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Old 04-02-2002, 01:02 PM   #8
Hanna B
Location: Stockholm, Sweden
Join Date: Dec 2001
Posts: 647
In the first dojo I put my fot in, I saw the black belts taking turns in practising with each other on one hand, and picking the most inexperienced beginner on the mat on the other. This has been an important part of what aikido is to me for so long. When I come into environments where it does not work like this... I have had severe difficulties in adapting. I have not wanted to. Personally I'm trying to find a way to accept the choosy policy - not advocating it perhaps, but accepting it.

Also in aikido environments where you normally change partners every technique, this is often not done whem practising jo and bokken. Then you practise with the same partner the whole class, and suddenly people choose a lot more... I see the point in working for a longer time with the same partner. I have experienced the point of doing this in non-weapons aikido practise. Maybe you could see it as part of practise to learn how to get people interested in training with you, as part of hte human interaction-thing.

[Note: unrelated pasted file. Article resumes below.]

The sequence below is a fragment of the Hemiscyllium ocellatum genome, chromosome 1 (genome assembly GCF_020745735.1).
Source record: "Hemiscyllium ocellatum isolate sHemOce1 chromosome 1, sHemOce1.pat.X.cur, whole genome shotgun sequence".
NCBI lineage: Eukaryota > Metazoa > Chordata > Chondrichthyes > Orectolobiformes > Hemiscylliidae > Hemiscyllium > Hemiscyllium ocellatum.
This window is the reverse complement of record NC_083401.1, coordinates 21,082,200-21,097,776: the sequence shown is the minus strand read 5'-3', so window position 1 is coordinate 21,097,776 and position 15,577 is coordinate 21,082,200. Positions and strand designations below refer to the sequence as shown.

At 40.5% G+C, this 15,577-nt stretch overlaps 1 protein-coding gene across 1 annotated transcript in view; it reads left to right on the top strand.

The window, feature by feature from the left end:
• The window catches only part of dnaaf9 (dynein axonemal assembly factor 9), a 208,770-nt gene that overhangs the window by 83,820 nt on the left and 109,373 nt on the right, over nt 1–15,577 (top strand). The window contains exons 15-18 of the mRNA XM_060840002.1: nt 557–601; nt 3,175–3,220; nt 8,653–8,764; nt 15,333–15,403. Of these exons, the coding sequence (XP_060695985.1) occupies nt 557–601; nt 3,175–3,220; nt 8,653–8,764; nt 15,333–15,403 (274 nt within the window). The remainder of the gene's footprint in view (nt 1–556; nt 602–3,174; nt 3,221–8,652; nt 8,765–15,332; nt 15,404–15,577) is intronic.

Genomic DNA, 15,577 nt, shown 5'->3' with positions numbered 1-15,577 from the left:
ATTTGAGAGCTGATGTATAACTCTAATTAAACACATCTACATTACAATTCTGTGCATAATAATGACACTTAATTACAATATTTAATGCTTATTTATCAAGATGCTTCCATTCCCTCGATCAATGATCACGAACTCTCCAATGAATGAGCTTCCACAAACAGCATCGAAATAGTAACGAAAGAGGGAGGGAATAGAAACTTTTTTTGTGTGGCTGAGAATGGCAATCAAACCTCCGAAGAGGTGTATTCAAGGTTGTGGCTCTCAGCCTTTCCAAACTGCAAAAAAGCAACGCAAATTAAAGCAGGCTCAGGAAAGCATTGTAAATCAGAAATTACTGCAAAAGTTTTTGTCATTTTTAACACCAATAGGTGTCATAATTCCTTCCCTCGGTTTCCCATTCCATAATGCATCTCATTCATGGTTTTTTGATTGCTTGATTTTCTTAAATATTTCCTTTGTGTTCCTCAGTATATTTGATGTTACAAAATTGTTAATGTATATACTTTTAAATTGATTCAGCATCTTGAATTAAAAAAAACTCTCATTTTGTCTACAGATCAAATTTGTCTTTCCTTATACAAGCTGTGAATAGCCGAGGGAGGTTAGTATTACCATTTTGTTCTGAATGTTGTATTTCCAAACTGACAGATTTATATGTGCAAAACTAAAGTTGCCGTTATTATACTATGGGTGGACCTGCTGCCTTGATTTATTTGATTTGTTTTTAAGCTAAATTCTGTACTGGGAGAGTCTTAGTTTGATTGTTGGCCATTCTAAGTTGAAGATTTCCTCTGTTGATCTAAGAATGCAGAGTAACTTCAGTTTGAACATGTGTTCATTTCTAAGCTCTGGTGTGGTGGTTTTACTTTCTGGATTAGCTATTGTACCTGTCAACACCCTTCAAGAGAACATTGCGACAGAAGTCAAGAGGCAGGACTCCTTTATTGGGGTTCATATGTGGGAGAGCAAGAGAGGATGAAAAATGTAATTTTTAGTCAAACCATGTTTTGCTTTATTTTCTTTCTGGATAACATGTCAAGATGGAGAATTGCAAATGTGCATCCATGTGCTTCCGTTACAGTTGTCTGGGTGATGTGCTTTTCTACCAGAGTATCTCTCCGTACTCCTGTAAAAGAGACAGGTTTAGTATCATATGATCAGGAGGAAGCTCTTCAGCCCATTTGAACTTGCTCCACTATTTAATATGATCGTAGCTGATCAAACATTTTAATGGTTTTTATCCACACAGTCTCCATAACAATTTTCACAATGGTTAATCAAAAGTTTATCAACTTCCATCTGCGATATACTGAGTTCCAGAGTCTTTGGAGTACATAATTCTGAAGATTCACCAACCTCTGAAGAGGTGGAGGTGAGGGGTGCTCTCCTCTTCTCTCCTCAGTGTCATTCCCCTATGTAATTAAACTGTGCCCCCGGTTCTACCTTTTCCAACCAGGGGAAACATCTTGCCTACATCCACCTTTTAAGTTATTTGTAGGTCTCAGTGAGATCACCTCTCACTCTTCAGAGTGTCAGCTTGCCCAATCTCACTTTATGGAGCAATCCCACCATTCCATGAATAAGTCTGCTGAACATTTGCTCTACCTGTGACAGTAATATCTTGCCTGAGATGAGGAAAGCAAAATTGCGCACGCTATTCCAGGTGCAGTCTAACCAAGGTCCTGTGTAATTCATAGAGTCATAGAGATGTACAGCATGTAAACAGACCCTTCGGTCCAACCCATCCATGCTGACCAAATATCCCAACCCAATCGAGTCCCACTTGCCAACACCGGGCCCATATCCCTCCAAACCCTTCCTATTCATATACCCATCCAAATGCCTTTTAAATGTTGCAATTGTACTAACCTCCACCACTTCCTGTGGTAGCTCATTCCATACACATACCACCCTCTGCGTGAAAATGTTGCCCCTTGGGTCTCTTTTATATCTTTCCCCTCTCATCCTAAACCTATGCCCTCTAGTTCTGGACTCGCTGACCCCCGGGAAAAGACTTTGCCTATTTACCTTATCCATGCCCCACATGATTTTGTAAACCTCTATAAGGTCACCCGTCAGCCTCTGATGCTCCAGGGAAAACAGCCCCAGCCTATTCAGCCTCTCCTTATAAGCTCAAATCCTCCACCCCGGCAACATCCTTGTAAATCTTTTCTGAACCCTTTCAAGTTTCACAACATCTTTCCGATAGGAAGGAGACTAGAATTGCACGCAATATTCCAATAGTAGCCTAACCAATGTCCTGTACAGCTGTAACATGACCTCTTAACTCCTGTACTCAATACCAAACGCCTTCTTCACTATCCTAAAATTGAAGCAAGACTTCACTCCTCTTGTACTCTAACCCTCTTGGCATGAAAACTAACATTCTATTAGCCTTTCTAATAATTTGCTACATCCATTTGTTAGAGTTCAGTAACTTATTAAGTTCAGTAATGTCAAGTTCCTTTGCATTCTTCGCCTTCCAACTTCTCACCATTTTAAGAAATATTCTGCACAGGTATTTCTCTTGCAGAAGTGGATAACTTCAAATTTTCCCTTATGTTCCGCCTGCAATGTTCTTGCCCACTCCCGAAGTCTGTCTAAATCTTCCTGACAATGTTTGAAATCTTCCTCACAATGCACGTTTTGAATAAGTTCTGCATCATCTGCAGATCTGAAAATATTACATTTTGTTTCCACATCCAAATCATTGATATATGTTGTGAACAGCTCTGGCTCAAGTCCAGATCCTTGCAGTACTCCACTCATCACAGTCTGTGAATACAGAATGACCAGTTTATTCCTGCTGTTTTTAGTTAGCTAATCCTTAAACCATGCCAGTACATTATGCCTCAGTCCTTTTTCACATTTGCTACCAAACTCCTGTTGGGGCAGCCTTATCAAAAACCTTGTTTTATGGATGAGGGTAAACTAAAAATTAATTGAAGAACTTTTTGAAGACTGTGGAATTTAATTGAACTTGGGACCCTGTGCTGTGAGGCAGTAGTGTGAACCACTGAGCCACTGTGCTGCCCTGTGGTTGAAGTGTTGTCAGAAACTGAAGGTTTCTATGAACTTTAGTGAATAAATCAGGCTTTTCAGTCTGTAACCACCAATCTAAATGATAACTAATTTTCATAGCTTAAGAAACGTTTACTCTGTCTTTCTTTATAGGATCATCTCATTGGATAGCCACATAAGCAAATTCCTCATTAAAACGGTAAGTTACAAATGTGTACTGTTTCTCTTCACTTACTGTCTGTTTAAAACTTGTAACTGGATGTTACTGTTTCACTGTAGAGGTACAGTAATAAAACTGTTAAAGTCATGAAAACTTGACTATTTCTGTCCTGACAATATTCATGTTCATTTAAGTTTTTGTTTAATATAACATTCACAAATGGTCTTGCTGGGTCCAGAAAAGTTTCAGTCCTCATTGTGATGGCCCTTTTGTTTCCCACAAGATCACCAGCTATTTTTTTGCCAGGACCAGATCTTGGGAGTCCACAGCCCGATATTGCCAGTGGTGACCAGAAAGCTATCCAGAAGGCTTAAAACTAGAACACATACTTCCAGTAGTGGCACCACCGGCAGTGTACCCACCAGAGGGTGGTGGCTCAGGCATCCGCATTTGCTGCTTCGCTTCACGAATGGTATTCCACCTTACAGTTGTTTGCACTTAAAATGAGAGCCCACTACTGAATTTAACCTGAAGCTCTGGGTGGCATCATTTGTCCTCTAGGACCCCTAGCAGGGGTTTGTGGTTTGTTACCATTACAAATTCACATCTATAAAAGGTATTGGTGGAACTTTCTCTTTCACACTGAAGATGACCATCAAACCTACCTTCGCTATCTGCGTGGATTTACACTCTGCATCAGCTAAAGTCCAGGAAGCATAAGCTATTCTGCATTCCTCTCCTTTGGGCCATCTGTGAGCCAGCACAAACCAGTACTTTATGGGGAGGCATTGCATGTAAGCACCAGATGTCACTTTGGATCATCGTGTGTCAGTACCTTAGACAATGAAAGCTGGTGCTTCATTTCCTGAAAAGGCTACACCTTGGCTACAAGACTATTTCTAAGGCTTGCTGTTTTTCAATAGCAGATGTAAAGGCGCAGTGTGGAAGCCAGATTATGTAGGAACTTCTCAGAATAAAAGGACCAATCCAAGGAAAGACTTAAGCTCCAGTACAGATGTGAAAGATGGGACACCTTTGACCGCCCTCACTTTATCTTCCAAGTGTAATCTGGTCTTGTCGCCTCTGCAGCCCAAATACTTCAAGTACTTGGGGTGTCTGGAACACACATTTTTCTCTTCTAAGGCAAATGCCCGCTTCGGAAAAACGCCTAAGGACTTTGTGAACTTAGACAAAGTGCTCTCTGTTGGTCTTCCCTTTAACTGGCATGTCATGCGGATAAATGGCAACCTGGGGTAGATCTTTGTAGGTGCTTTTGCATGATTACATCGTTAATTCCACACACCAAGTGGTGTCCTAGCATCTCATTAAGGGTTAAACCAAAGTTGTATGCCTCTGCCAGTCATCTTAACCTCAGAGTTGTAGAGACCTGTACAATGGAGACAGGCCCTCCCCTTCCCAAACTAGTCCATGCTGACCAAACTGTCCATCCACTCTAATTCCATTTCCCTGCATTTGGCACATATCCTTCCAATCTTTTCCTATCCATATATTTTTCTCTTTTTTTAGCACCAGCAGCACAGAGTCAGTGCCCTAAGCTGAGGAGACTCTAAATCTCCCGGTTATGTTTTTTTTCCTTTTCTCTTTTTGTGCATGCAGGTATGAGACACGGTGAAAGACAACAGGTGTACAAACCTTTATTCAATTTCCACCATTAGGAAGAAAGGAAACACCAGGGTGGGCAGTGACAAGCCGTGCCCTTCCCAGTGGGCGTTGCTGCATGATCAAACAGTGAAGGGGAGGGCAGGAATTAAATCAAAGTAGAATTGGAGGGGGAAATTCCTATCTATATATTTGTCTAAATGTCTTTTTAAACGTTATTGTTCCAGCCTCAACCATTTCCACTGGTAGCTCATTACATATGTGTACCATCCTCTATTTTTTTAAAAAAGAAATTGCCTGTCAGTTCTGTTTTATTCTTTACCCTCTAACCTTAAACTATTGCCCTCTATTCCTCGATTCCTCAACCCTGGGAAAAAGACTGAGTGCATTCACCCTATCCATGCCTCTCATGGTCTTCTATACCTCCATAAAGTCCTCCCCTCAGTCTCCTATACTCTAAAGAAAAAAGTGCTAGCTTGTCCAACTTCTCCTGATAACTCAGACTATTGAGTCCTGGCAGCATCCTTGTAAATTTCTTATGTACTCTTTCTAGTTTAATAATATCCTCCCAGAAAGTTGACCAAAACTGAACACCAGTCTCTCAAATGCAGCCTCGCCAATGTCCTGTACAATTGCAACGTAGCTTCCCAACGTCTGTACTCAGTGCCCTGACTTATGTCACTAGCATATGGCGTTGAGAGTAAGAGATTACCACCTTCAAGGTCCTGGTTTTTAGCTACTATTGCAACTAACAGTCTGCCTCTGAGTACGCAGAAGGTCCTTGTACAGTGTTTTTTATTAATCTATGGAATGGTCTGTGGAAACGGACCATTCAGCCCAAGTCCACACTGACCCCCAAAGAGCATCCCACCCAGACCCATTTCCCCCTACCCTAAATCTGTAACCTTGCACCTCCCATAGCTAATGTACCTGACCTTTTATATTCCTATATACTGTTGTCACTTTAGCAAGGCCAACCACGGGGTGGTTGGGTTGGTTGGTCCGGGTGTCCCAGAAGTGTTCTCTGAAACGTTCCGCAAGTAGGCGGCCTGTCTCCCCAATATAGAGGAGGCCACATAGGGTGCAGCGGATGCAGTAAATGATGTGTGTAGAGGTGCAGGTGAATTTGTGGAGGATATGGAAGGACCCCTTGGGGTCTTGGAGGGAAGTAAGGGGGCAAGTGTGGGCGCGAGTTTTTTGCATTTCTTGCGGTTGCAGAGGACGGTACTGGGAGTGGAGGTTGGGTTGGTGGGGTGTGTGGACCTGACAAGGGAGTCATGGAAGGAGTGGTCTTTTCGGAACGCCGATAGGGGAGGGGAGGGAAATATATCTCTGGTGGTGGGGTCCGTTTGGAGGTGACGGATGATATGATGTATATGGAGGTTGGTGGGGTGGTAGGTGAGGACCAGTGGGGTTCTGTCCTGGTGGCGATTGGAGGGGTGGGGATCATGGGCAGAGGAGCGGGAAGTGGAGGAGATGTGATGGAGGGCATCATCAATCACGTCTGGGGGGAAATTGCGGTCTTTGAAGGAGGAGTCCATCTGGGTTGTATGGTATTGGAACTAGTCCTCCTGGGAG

If Peter Goldsbury means what I think he does when he says that "the technique should work, no matter who is your partner" then there are aikido contexts where this statement does not hold true. I kind of wonder if being choosy is more prevalent in schools or styles where the concept of making the technique "work no matter what" is de-emphasized. I don't want it to be true, but nontheless have a feeling it is so.

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